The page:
In conjunction with the report, we also received more confirmation that the “flows” indeed drove the Nikkei 225 to its latest lower-high on February 21st, as foreign institutional investors were weekly net buyers of Japanese equities from Oct. 29 through Mar. 18 – the longest streak since the 26 weeks through Dec. 9, 2005. That’s not at all insignificant, as roughly 70% of the trading volume in Japan is the result of foreign institutional transactions – likely because most Japanese aren’t gullible enough to buy their own equities after two decades of lower-highs and lower-lows.
The comments provided by Richland Capital Management’s Alex Au to bloomberg.com support our view that foreign investors have been and continue to plow money into Japanese equities because they are “cheap”:
“Foreigners are probably not necessarily bullish, but are thinking they can buy some cheap stocks at that moment.”
Given that foreign investors have been net buyers since October, the phrase “doubling-down” certainly comes to mind.
Switching gears, our bearish thesis on the Japanese economy hasn’t changed since early October. If anything, the accompanying sovereign debt issuance acceleration resulting from the reconstruction costs (upwards of ¥25 TRILLION or $308.6B) further depresses Japan’s long-term growth prospects. Empirical studies have shown sovereign debt buildup past the Rubicon of 90% Debt/GDP structurally impairs an economy’s long-term growth prospects, and Japan, with its ~210% ratio, has been no exception.
Given the last eight centuries of history’s lessons, the following questions should be considered:
Regarding duration, anyone who’s in it for the long haul needs a refresher on history’s lessons, which indeed show us that buying and holding Japanese equities has been arguably the worst trade of the last twenty years.
Regarding growth, we’re almost certain the Keynesian Kingdom will find a way to pull-forward future demand to help finance this earthquake. We caution, however, that merely REPLACING what has been LOST due to the recent tragedy with unprecedented levels of government leverage is NOT growth. Using earthquakes, tsunamis, and nuclear meltdowns as catalysts on the long side are not investment processes we subscribe to at Hedgeye.
Regarding inflation, we got some positive news this morning that Bank of Japan Governor Masaaki Shirakawa is opposed to monetizing the aforementioned recovery-related sovereign debt issuance, out of fear it may stoke inflationary pressures. This is in stark contrast to the recent proposals out of the DPJ and LDP calling for the BOJ to monetize the incremental debt issuance, out of fear the additional supply wouldn’t be adequately absorbed by the market – i.e. the bureaucrats fear a higher cost of capital looms in Japan’s near future if more and more JGB supply hits the open market (exactly what the long-term component of our Japan’s Jugular thesis forecasts).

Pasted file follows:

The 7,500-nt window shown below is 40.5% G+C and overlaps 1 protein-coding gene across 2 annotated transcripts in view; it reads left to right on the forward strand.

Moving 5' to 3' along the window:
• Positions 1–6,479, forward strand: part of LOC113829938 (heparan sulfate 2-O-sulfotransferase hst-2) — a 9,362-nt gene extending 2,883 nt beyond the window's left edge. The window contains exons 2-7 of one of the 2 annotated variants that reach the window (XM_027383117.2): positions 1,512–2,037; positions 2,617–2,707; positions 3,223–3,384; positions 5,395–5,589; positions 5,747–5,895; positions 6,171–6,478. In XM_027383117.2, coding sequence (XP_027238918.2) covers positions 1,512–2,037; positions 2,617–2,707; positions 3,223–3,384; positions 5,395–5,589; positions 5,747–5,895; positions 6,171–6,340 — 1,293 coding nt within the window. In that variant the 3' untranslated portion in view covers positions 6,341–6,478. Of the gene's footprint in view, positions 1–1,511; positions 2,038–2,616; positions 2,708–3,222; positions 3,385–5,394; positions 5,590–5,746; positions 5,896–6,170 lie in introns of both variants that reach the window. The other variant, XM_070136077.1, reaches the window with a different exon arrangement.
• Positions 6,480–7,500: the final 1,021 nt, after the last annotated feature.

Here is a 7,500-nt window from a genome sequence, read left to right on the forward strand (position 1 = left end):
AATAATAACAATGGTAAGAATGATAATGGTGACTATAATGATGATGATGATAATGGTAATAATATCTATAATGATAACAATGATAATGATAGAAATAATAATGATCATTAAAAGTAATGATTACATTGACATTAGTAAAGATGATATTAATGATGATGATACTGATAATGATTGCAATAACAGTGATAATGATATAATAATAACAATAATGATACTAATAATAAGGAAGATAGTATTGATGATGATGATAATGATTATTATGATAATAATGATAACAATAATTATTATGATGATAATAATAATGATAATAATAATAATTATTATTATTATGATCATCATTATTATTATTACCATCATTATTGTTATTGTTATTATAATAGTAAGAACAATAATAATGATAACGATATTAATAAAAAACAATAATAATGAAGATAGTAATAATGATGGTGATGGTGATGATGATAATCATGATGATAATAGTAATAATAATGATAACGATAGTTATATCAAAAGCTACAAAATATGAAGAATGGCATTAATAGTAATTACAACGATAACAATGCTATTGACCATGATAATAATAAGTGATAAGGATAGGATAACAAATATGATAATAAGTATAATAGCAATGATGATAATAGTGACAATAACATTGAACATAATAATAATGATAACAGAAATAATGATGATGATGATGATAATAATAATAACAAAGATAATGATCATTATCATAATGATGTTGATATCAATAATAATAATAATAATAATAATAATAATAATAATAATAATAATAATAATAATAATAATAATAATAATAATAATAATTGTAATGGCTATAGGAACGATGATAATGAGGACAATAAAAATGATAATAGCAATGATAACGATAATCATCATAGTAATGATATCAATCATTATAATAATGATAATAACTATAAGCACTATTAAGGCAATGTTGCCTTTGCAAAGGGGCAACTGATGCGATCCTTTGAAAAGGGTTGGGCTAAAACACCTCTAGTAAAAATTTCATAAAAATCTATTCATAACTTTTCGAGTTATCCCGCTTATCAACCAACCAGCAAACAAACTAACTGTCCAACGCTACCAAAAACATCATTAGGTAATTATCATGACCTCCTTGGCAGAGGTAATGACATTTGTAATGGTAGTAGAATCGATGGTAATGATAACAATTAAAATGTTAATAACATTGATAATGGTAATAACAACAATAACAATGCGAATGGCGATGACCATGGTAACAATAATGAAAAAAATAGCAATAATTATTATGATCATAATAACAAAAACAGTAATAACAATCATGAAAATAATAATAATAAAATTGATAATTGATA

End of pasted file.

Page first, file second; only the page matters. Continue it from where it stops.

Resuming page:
Currently, the BOJ limits itself to purchasing long-term JGB debt on the secondary market consistent with the amount of banknotes in circulation, meaning that the BOJ has "spare capacity" to purchase around ¥20 TRILLION yen to purchase long-term JGBs – on top of its current purchases of ¥21.6 TRILLION annually and its current Asset Purchase Facility, in which it is buying ¥5 TRILLION of short-term JGBs. The issue with the current political proposals lies in the fact that the BOJ is reluctant to outright monetize the government’s debt by funding it on the primary market.
In spite of Shirakawa’s warnings about the inflationary impact of debt monetization, as well as the potential blow to Japan’s international credibility, Japanese legislators have pushed on, invoking parallels to the Great Depression – the last time the Japanese government used a special circumstance to justify funding a substantial increase in debt and deficit spending via BOJ debt monetization:
“Bank of Japan bond underwriting is a policy that is evaluated highly worldwide because it helped Japan recover from the Great Depression before others.” – DPJ member Yoichi Kaneko
“If this isn’t a special situation, what is?” – LDP member Kozo Yamamoto
Shirakawa aptly responded:
“If a central bank starts to underwrite government bonds, there may be no problems at first, but it would lead to a limitless expansion of currency issuance, spur sharp inflation and yield a big blow to people’s lives and the economy, as has happened in the past.”
As a recap, in 1932, Japanese Finance Minister Korekiyo Takahashi boosted spending by 34% with the aid of BOJ monetization, which peaked a year later at 89.6% of JGB issuance and continued for the next 14 years until the end of WWII. Takahashi was later assassinated in 1936 when tried to rein in these expansionary policies to fight inflation. It appears that even 80 years ago, those that get paid by The Inflation don’t like it when the government pulls the plug any more than they do today…
All told, if Japan is to avoid the structural stagflationary problems that persisted throughout the 1930’s and 1940’s whereby consumer and producer prices eventually grew at YoY growth rates north of +40% and real GDP growth slowed sequentially for nearly 15 years, the bureaucrats would be well-served to heed Shirakawa’s warning. Unfortunately, with the yen trading down on the day in spite of the BOJ’s sobering comments, we, alongside the global currency market doubt they will.